Sleeping. Am I doing it right?
It’s definitely a question to ask yourself, or even must ask yourself! Given we spend about a third of our lives in bed, this topic is well worth some critical thought. So what better opportunity than World Sleep Day to talk about … indeed, The Importance of a Healthy Sleep!
It’s just a phase.
Sleeping undergoes different phases. Each phase is unique and follows a set order, and this sequence repeats itself every time you sleep. In order to ultimately experience a healthy night’s sleep, it’s not so much about the number of phases you undergo, but about having an uninterrupted sleep rhythm! Take, for example, little kids waking you up in the middle of the night. Or getting up to go to the toilet…
While sleeping, your body undergoes both a mental and a physical reset. A good night’s sleep gives your brain and body time to rest and restore.
A little tip for the students among us. Your brain better processes and retains what you learned that day during a long, high-quality night’s sleep! A night of good sleep is sometimes more effective than a night of cramming.
Mental & physical ailments.
Not sleeping well is harmful in the long term, but certainly in the short term as well! You experience more than just being tired. Lack of sleep can also cause delayed reaction time, impaired concentration, irritability and depression. Over the longer term, a chronic lack of sleep can be the cause of type II diabetes, heart failure, high blood pressure and even stroke. A good night’s sleep is key! That’s why it is extremely important to consult a doctor or specialist when in doubt.
Can I make up for my sleep deprivation?
A very good question with a clear answer: no. There is no such thing as going to sleep to make up for a sleep deficit. Although you will feel better by sleeping longer and you give your brain time to restore, you will never fully recover from a previously acquired sleep deficiency. This results in long-term symptoms over a long period. In other words, what you’ve lost, really is lost!
Quality over quantity
When we talk about sleep, it’s difficult to avoid the well-known discussion: How many hours of sleep do you need? Well, most people fall into the category of medium-length sleepers. That is, the majority of people need an average of 8 hours of sleep. But, naturally, this too depends on the individual. Consider the various factors that play a role, such as gender, age, daily activities, or even genetic predisposition! It is important to note that a good night’s sleep is often more effective than a long night’s sleep.
But what can you do now?
After describing lots of pitfalls and dangers of a bad night’s sleep, this blog would not be complete without some practical tips that you can immediately put to use for a good night’s sleep.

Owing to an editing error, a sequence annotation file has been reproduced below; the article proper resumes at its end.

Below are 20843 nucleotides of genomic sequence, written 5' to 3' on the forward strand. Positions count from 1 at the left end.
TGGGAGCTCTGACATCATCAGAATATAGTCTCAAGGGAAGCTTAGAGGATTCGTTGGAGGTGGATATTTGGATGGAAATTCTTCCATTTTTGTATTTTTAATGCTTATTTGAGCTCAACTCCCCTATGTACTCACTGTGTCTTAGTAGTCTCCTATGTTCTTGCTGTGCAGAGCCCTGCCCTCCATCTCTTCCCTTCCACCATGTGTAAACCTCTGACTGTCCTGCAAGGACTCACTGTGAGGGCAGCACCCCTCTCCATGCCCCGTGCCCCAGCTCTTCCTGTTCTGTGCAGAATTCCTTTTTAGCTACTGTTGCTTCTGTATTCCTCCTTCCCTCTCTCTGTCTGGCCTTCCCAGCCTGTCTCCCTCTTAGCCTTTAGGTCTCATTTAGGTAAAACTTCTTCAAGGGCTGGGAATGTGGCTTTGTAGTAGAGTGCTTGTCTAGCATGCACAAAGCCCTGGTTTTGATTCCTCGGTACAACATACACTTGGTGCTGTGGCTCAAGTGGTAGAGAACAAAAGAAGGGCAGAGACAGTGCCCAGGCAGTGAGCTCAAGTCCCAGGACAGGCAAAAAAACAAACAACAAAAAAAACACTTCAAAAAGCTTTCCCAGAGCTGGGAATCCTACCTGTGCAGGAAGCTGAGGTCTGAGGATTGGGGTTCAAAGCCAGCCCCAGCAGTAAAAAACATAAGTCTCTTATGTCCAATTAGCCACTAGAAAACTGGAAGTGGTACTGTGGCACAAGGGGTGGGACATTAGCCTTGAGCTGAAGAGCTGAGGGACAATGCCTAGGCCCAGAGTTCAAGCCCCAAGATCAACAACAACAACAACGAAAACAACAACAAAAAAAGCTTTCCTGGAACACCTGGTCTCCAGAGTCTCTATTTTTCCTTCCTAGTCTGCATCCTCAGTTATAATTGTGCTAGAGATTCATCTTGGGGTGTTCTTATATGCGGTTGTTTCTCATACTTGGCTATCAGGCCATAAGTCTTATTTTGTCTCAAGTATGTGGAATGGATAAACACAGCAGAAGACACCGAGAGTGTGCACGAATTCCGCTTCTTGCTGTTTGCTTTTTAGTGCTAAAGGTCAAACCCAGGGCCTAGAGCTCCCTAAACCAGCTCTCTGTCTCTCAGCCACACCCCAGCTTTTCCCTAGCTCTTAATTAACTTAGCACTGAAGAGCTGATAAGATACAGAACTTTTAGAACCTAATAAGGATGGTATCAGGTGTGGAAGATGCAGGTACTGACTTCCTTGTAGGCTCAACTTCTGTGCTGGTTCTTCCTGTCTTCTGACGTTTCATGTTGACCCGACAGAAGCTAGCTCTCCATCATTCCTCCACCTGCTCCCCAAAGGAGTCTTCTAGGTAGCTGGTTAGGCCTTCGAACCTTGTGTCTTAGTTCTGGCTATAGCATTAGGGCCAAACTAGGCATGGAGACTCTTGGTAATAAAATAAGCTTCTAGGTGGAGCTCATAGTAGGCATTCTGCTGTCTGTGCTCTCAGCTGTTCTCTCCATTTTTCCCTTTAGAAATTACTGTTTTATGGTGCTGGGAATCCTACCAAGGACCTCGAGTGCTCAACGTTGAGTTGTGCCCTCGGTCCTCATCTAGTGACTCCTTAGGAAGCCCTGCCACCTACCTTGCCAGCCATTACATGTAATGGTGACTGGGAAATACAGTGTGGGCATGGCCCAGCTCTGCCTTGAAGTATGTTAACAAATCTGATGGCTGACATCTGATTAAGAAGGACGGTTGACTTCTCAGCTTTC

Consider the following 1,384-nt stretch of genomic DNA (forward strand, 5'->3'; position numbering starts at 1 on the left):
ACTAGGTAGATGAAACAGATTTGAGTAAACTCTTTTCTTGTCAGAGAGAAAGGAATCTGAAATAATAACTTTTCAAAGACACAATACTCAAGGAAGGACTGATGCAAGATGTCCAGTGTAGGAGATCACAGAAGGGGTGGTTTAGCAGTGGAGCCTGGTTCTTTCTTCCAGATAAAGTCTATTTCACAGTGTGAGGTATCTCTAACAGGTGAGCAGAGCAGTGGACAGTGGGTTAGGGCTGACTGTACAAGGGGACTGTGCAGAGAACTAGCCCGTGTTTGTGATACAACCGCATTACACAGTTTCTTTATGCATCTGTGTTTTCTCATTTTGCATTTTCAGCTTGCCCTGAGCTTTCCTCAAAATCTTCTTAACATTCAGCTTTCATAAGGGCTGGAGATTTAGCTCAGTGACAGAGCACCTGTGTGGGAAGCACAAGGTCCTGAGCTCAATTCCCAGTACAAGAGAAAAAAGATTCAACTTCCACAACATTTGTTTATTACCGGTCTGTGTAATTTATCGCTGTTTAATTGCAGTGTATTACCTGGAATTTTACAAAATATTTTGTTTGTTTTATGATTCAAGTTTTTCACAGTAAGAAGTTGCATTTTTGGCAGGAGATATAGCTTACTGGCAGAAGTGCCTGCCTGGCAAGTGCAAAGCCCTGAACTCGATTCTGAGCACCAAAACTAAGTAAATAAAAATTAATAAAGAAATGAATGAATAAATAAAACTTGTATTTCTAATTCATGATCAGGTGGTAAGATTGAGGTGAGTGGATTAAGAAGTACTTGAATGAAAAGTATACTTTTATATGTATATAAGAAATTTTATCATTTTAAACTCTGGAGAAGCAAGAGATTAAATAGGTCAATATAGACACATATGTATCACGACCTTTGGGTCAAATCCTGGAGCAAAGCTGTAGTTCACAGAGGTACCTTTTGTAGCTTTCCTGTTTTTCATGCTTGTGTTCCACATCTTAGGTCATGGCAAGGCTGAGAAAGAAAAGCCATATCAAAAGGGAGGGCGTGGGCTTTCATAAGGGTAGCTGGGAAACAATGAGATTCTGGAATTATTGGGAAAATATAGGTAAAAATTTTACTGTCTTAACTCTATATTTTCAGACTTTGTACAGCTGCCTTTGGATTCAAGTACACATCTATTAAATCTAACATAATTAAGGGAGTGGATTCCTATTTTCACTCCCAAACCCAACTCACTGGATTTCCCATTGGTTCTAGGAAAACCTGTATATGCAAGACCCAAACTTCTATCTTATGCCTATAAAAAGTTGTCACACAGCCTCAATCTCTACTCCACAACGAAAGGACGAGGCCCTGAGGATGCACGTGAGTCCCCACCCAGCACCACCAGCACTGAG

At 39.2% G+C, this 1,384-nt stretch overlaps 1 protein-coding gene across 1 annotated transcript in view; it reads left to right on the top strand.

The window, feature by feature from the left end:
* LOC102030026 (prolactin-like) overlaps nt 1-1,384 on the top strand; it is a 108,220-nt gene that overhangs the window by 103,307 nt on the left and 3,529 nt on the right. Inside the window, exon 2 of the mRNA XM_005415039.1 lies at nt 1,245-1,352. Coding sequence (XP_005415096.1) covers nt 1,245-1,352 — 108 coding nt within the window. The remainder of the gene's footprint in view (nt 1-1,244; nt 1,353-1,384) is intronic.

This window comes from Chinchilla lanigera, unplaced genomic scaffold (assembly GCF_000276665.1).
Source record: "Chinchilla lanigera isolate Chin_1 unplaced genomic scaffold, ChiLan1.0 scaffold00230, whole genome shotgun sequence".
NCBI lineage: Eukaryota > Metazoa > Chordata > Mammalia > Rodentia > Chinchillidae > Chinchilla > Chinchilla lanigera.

- Doing enough exercise or sport during the day naturally ensures your body gets tired and has you looking forward to bed. But did you know that this equally tires you mentally? So yes, an activity like going for a long walk can help you sleep better both mentally and physically.
- So how about a nice glass of wine to help you fall asleep? Well, you’re better off not doing that anymore! Drinking alcohol before bed can often make for a restless night.
- Avoid using electronic devices about an hour before bedtime. And yes, that also includes those smart phones. Give your mind and body the chance to wind down after a long day, without too many distractions! Instead, perhaps choose to read a book. A hot bath can also work wonders. So long as it relaxes you.
- Now that you’re all ready for a wonderful night’s sleep, let’s make sure the bedroom is too! Hopefully, we don’t have to tell you that a comfortable bed and pillow are the key to a good night’s sleep. But do you truly have a bed and pillow that suit you? This can often be the cause of your sleep problems without you even realizing it. Be sure to pop in to your nearest Velda sleep specialist for advice.
- Your nightwear should also be comfortable. Choose clothes that are not too tight, or cause you to wake up in the middle of the night.
- We all do it, swinging a leg out of bed to get the perfect temperature. Well, if you make sure you go to sleep in a dark room with a not too warm temperature and a pleasant humidity level, this problem may well become a thing of the past. 18°C is the ideal bedroom temperature.
- As mentioned above, sleep is different for everyone. You have people who sleep solidly for the whole night while snoring, and then you have their partners whom it keeps awake all night! But if you’re struggling with a chronic sleep deficiency, or you’ve been having a sleep problem for some time, be sure to consult a specialist who can help you!
- Then it only remains for us to wish you a heartfelt ‘sleep well‘!